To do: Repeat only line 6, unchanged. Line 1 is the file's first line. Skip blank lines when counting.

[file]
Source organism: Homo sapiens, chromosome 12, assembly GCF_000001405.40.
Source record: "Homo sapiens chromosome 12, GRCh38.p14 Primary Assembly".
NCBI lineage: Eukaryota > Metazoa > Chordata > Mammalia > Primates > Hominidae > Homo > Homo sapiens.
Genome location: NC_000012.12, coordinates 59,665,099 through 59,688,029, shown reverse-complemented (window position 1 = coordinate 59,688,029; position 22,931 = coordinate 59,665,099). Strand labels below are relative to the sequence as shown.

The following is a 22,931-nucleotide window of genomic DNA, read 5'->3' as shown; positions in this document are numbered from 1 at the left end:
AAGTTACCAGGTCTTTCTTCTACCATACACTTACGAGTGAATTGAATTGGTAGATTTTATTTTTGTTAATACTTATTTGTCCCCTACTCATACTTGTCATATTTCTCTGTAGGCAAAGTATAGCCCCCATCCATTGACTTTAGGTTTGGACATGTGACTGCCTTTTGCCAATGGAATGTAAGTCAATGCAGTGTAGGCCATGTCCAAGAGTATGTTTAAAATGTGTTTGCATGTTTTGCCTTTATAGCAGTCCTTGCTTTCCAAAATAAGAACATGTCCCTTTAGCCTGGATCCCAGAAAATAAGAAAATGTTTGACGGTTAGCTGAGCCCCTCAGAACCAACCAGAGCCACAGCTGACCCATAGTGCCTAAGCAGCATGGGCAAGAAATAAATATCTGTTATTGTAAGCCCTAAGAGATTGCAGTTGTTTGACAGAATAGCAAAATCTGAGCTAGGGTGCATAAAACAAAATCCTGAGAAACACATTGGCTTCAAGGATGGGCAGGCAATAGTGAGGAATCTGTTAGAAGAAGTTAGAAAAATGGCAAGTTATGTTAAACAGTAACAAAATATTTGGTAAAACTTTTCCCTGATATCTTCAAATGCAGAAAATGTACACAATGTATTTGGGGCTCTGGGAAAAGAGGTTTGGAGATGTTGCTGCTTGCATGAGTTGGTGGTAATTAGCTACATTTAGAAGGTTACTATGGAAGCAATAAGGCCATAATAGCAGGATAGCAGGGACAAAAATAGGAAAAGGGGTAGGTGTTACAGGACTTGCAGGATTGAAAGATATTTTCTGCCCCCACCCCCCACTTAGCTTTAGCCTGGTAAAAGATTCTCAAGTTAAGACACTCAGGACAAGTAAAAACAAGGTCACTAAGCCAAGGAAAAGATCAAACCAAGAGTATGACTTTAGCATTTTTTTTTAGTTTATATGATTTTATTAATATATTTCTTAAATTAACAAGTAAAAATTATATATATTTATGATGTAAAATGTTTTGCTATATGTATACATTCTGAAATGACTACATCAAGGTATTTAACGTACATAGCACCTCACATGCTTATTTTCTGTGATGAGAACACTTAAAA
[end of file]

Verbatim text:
AAGTTACCAGGTCTTTCTTCTACCATACACTTACGAGTGAATTGAATTGGTAGATTTTATTTTTGTTAATACTTATTTGTCCCCTACTCATACTTGTCATATTTCTCTGTAGGCAAAGTATAGCCCCCATCCATTGACTTTAGGTTTGGACATGTGACTGCCTTTTGCCAATGGAATGTAAGTCAATGCAGTGTAGGCCATGTCCAAGAGTATGTTTAAAATGTGTTTGCATGTTTTGCCTTTATAGCAGTCCTTGCTTTCCAAAATAAGAACATGTCCCTTTAGCCTGGATCCCAGAAAATAAGAAAATGTTTGACGGTTAGCTGAGCCCCTCAGAACCAACCAGAGCCACAGCTGACCCATAGTGCCTAAGCAGCATGGGCAAGAAATAAATATCTGTTATTGTAAGCCCTAAGAGATTGCAGTTGTTTGACAGAATAGCAAAATCTGAGCTAGGGTGCATAAAACAAAATCCTGAGAAACACATTGGCTTCAAGGATGGGCAGGCAATAGTGAGGAATCTGTTAGAAGAAGTTAGAAAAATGGCAAGTTATGTTAAACAGTAACAAAATATTTGGTAAAACTTTTCCCTGATATCTTCAAATGCAGAAAATGTACACAATGTATTTGGGGCTCTGGGAAAAGAGGTTTGGAGATGTTGCTGCTTGCATGAGTTGGTGGTAATTAGCTACATTTAGAAGGTTACTATGGAAGCAATAAGGCCATAATAGCAGGATAGCAGGGACAAAAATAGGAAAAGGGGTAGGTGTTACAGGACTTGCAGGATTGAAAGATATTTTCTGCCCCCACCCCCCACTTAGCTTTAGCCTGGTAAAAGATTCTCAAGTTAAGACACTCAGGACAAGTAAAAACAAGGTCACTAAGCCAAGGAAAAGATCAAACCAAGAGTATGACTTTAGCATTTTTTTTTAGTTTATATGATTTTATTAATATATTTCTTAAATTAACAAGTAAAAATTATATATATTTATGATGTAAAATGTTTTGCTATATGTATACATTCTGAAATGACTACATCAAGGTATTTAACGTACATAGCACCTCACATGCTTATTTTCTGTGATGAGAACACTTAAAA